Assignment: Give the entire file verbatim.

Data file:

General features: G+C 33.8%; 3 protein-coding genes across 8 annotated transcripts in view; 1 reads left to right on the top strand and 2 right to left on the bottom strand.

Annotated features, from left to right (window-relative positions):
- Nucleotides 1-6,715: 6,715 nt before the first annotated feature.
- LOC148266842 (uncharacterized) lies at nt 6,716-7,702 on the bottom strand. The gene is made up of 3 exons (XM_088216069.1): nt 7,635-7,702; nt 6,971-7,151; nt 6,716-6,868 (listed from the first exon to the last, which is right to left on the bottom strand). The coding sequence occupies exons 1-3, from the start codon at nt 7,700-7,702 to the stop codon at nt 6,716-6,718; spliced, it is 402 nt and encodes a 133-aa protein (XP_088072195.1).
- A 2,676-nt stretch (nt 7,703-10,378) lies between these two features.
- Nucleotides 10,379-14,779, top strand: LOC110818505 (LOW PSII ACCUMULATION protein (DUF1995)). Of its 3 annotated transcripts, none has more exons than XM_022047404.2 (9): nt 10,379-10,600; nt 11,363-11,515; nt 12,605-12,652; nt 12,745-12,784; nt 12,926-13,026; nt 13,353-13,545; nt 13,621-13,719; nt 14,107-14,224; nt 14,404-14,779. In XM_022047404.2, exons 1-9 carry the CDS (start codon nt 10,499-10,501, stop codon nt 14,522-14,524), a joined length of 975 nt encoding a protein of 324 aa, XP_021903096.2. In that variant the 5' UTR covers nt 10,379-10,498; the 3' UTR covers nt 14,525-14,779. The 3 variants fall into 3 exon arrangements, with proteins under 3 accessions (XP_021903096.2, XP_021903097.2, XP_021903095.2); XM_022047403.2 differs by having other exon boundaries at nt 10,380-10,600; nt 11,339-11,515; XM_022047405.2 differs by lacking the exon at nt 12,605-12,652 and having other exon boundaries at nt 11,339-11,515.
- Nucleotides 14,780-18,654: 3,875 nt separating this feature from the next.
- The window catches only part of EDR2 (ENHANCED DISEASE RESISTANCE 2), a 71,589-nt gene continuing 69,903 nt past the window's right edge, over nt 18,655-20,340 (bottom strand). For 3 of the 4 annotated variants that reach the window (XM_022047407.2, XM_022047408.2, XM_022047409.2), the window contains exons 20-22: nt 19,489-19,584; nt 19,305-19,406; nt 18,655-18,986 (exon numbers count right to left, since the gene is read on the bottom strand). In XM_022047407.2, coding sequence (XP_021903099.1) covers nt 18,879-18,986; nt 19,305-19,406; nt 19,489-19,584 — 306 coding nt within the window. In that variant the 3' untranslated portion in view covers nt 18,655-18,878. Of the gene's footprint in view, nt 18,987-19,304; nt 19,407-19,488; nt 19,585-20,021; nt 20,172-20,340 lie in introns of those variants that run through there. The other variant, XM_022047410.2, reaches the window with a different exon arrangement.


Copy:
General features: G+C 33.8%; 3 protein-coding genes across 8 annotated transcripts in view; 1 reads left to right on the top strand and 2 right to left on the bottom strand.

Annotated features, from left to right (window-relative positions):
- Nucleotides 1-6,715: 6,715 nt before the first annotated feature.
- LOC148266842 (uncharacterized) lies at nt 6,716-7,702 on the bottom strand. The gene is made up of 3 exons (XM_088216069.1): nt 7,635-7,702; nt 6,971-7,151; nt 6,716-6,868 (listed from the first exon to the last, which is right to left on the bottom strand). The coding sequence occupies exons 1-3, from the start codon at nt 7,700-7,702 to the stop codon at nt 6,716-6,718; spliced, it is 402 nt and encodes a 133-aa protein (XP_088072195.1).
- A 2,676-nt stretch (nt 7,703-10,378) lies between these two features.
- Nucleotides 10,379-14,779, top strand: LOC110818505 (LOW PSII ACCUMULATION protein (DUF1995)). Of its 3 annotated transcripts, none has more exons than XM_022047404.2 (9): nt 10,379-10,600; nt 11,363-11,515; nt 12,605-12,652; nt 12,745-12,784; nt 12,926-13,026; nt 13,353-13,545; nt 13,621-13,719; nt 14,107-14,224; nt 14,404-14,779. In XM_022047404.2, exons 1-9 carry the CDS (start codon nt 10,499-10,501, stop codon nt 14,522-14,524), a joined length of 975 nt encoding a protein of 324 aa, XP_021903096.2. In that variant the 5' UTR covers nt 10,379-10,498; the 3' UTR covers nt 14,525-14,779. The 3 variants fall into 3 exon arrangements, with proteins under 3 accessions (XP_021903096.2, XP_021903097.2, XP_021903095.2); XM_022047403.2 differs by having other exon boundaries at nt 10,380-10,600; nt 11,339-11,515; XM_022047405.2 differs by lacking the exon at nt 12,605-12,652 and having other exon boundaries at nt 11,339-11,515.
- Nucleotides 14,780-18,654: 3,875 nt separating this feature from the next.
- The window catches only part of EDR2 (ENHANCED DISEASE RESISTANCE 2), a 71,589-nt gene continuing 69,903 nt past the window's right edge, over nt 18,655-20,340 (bottom strand). For 3 of the 4 annotated variants that reach the window (XM_022047407.2, XM_022047408.2, XM_022047409.2), the window contains exons 20-22: nt 19,489-19,584; nt 19,305-19,406; nt 18,655-18,986 (exon numbers count right to left, since the gene is read on the bottom strand). In XM_022047407.2, coding sequence (XP_021903099.1) covers nt 18,879-18,986; nt 19,305-19,406; nt 19,489-19,584 — 306 coding nt within the window. In that variant the 3' untranslated portion in view covers nt 18,655-18,878. Of the gene's footprint in view, nt 18,987-19,304; nt 19,407-19,488; nt 19,585-20,021; nt 20,172-20,340 lie in introns of those variants that run through there. The other variant, XM_022047410.2, reaches the window with a different exon arrangement.